If there is a blocking coalition which wants no reform, there will be no reform. If there are 60 senators and 218 representatives who want some reform then, depending on how much they want it, Obama can bend those who want modest reform to his will by threatening them with no reform at all.
I think it is clear that Obama can bend the senior blue dogs to his will. They are vulnerable if and only if there is a Republican wave so they are the ones whose personal job prospects depend most on there being some reform.
The senators are not vulnerable and are senators which means they are used to being approached on bended knee. However, they definitely want there to be some health care reform.
Rachel Maddow et al are not proposing a refusal to compromise with Grassley and Boehner. They are proposing a refusal to compromise with Baucus, Conrad and Snowe about whether to try to compromise with Grassley.
Klein's position is, roughly, the revolting liberals are wrong, because they don't understand that time is not on their side. However, a large part of the liberal revolt is the argument that Democrats should stop trying to compromise with Republicans from states other than Maine.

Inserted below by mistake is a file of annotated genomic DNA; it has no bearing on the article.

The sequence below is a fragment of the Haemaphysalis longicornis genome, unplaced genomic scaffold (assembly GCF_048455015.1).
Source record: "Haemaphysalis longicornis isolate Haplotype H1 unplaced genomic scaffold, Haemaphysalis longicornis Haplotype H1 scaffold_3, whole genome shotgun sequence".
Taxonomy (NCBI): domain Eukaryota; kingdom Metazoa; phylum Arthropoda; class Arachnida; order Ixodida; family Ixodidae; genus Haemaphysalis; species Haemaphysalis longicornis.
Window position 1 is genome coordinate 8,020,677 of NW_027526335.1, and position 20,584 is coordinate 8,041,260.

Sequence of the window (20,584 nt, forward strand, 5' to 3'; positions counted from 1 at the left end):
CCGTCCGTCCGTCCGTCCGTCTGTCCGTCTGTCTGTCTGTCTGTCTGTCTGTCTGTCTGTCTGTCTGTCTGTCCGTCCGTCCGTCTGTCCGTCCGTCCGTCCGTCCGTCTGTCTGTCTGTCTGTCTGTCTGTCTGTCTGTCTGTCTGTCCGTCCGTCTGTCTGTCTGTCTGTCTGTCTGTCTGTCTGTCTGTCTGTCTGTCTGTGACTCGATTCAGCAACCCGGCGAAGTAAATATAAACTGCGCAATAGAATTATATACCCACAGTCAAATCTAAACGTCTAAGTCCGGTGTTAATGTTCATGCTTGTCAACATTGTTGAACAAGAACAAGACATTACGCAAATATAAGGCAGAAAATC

Basically Klein is blaming Rachel Maddow for the fact that Max Baucus let Charles Grassley play him for a fool.
Klein's proposal as that the Democrats take what they can get (presumably reform without a public option) now. To implement that proposal he would have to be able to take Max Baucus and Kent Conrad to a back room and torture them. Their disagreement with Maddow et al is not just over the public option, it is over whether to pretend to believe Grassley is negotiating in good faith.
Rachel Maddow is not the reason that Baucus has not brought a proposal with no public option up in the finance committee. Baucus could have done that and liberals didn't stop him. He chose to waste months searching for mythical moderate Republicans. Blaming Rachel Maddow, who, technically, is not even a senator, for the fact that senators have wasted months is not reasonable.